Grace Lower | Dec 21, 2020
My perspective changed when, one afternoon, I received an email from a nonprofit I admired. They were looking for college-aged interns to lead summer service projects at their site in Monterrey, Mexico. I’d been fortunate enough to volunteer with this organization the summer before, and as I read through the email, my excitement grew. This opportunity was a far cry from the stuffy office buildings and coffee-runs I’d always associated with internships. I filled out the application, hit submit, and hoped for the best.
After weeks of waiting, and a nerve-wracking interview, I got the phone call I’d been waiting for. I was going to Mexico! I thanked the hiring manager at least a dozen times (in English and in Spanish) before calling my family and friends to share my news. I spent the rest of my Friday night reading Wikipedia articles and TripAdvisor reviews about Monterrey, the city where I’d be spending my summer.
As I learned more about the nature of my internship, however, I realized that I had quite a bit of work cut out for me. Although food and housing would be provided by the organization, I’d need to budget for a pricey set of plane tickets to Monterrey. And then there were my clothes. I’d be working in 100-degree heat, but for cultural reasons, I’d be required to wear knee-length shorts and keep my shoulders covered — this meant a few new additions to my wardrobe. Most importantly, I needed to brush up on my Spanish (which was mediocre at best). The months leading up to Mexico were spent working extra shifts at my restaurant job, cutting out little luxuries to save money, and pouring over Spanish grammar drills. As glamorous as my international internship seemed, I quickly learned that all opportunities come with a cost.
After months of preparation and anticipation, I arrived in Monterrey with an enormous suitcase and high expectations for the summer ahead. I learned that I’d be working with the organization’s education initiative, which largely centered on after-school enrichment programs. Along with staff members, I’d be using games and group activities to connect American volunteers with Mexican youth. To be honest, I was terrified. At 19, I felt laughably under-qualified to lead activities for volunteers — many of whom were my parents’ age. And with a limited command of Spanish, I worried that I wouldn’t be able to connect with the local kids and teens that the organization served.
Thankfully, I had a fantastic group of mentors to help me along the way. Both Mexican and American staff members were quick to offer guidance, especially as I learned how best to work with difficult guests or troubled teens. As the weeks passed, I gained a better understanding of my ability to lead others. I learned when to ask questions and when to improvise. Most importantly, I discovered how easy it was to feign confidence until it became second-nature.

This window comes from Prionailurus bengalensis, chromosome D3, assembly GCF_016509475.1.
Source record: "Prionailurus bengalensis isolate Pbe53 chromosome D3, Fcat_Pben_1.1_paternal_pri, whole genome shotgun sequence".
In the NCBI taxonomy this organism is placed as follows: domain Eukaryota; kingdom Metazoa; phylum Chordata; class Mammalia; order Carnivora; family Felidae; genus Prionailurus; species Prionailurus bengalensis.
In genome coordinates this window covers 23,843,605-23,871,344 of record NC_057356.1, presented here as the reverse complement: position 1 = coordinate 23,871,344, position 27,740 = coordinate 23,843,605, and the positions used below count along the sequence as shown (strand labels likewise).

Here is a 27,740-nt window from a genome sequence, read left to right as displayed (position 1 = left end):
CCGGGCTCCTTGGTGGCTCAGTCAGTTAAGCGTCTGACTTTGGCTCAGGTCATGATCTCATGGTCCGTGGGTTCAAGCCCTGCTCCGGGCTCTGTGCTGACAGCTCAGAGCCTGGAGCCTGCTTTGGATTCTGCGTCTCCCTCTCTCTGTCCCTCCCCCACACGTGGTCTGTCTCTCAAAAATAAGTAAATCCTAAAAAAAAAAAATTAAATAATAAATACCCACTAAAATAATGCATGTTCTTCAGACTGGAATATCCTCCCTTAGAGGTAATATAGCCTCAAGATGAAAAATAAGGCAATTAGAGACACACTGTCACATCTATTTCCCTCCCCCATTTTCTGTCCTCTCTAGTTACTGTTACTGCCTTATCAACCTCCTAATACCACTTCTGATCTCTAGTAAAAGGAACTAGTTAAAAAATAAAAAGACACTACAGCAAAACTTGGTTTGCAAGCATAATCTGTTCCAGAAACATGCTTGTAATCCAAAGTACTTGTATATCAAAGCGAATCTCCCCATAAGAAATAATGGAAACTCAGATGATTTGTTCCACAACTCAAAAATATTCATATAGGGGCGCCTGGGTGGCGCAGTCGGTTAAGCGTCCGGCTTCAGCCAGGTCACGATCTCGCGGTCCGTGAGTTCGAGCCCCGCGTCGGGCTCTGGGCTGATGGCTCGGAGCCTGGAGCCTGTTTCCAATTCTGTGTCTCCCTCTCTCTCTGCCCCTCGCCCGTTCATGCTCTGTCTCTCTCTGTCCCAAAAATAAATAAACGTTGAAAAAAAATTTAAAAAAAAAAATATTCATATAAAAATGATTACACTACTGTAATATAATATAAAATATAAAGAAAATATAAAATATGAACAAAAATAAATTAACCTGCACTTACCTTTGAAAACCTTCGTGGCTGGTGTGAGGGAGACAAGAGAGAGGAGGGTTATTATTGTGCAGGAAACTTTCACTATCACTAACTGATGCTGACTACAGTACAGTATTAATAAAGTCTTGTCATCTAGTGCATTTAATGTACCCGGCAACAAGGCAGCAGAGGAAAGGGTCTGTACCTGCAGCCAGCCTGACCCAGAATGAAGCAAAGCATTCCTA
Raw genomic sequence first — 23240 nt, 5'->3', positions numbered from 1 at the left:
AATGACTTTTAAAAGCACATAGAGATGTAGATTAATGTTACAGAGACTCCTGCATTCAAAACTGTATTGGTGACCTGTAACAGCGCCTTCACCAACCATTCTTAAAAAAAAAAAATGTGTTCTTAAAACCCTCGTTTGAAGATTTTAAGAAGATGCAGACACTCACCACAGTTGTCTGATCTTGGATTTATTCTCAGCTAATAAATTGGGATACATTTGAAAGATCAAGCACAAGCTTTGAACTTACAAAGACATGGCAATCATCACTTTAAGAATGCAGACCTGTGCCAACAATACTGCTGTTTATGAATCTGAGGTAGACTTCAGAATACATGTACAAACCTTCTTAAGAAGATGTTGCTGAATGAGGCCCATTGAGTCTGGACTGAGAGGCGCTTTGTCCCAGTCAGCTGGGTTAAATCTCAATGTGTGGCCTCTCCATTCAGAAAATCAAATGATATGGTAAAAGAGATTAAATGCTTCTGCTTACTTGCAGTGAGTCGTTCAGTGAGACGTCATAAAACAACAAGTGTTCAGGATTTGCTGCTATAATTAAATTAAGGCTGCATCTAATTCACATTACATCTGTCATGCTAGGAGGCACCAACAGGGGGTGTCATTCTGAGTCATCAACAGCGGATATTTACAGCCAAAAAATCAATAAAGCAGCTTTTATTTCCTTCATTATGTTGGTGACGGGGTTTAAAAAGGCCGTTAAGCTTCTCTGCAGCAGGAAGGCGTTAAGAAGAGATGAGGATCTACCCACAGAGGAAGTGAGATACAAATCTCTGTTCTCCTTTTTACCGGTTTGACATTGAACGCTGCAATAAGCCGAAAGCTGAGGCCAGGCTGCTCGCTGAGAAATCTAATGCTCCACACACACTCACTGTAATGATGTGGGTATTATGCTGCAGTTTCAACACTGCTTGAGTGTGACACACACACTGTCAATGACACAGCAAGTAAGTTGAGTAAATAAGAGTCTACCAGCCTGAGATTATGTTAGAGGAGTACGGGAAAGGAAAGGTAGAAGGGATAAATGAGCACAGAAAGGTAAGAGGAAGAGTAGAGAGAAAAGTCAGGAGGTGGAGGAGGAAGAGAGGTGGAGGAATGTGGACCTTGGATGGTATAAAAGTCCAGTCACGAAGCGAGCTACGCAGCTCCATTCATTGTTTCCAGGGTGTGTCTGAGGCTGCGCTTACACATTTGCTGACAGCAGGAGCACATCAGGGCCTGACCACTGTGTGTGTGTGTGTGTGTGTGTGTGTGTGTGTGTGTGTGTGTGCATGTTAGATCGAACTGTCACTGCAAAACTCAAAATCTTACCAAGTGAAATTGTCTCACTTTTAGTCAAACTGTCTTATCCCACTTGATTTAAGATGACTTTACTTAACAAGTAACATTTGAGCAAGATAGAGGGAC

When I wasn’t working with groups of students and volunteers, I also got a behind the scenes glimpse at the messy-but-gratifying world of nonprofit management. I was struck by how hard staff members worked — often for little pay or appreciation — to enact meaningful change in the surrounding community. As I worked alongside low-income families, I learned how hopeless it could feel to tackle enormous problems like poverty and illiteracy with limited resources. But even during the most challenging work days, I couldn’t help but notice the energy that drove each staff member. I was surrounded by colleagues who loved their line of work — a feeling that I kept in mind long after my internship had ended.
Looking back, my internship abroad helped me recognize how effective international organizations can be when they engage local leadership. I was able to see how carefully Mexican staff members worked to educate American volunteers on the cultural and socio-economic challenges facing the area. As an intern, I participated in trauma care training, discussions on culture shock, and frank conversations about the inequities that shaped the community. My internship experience gave me a more holistic knowledge of the nonprofit sector and helped me recognize the value of transparency in organizations of any size.
Although my internship in Mexico was my first “real” professional experience, the lessons I learned created a strong foundation for my budding career path. On a surface level, I gained leadership experience and built my communication skills. But more importantly, my internship abroad helped me think critically about large-scale problems and allowed me to play a small role in a long-term solution.
This past May, I started my first 9-to-5 job at a publishing company. Part of what drew me to the position was the company’s commitment to — of all things — global education. When I think back on my first internship in Mexico, I’m amazed by how much that opportunity shaped my personal and professional goals. And while I’m perfectly happy to spend my weekdays working in an air-conditioned office building, there’s a part of me that will always be in the sweltering streets of Monterrey.
Grace Lower is a recent college graduate with a love for writing and an incurable case of wanderlust. When she's not exploring new places, Grace enjoys teaching English as a Second Language, making terrible puns, and running incredibly long distances at incredibly slow speeds.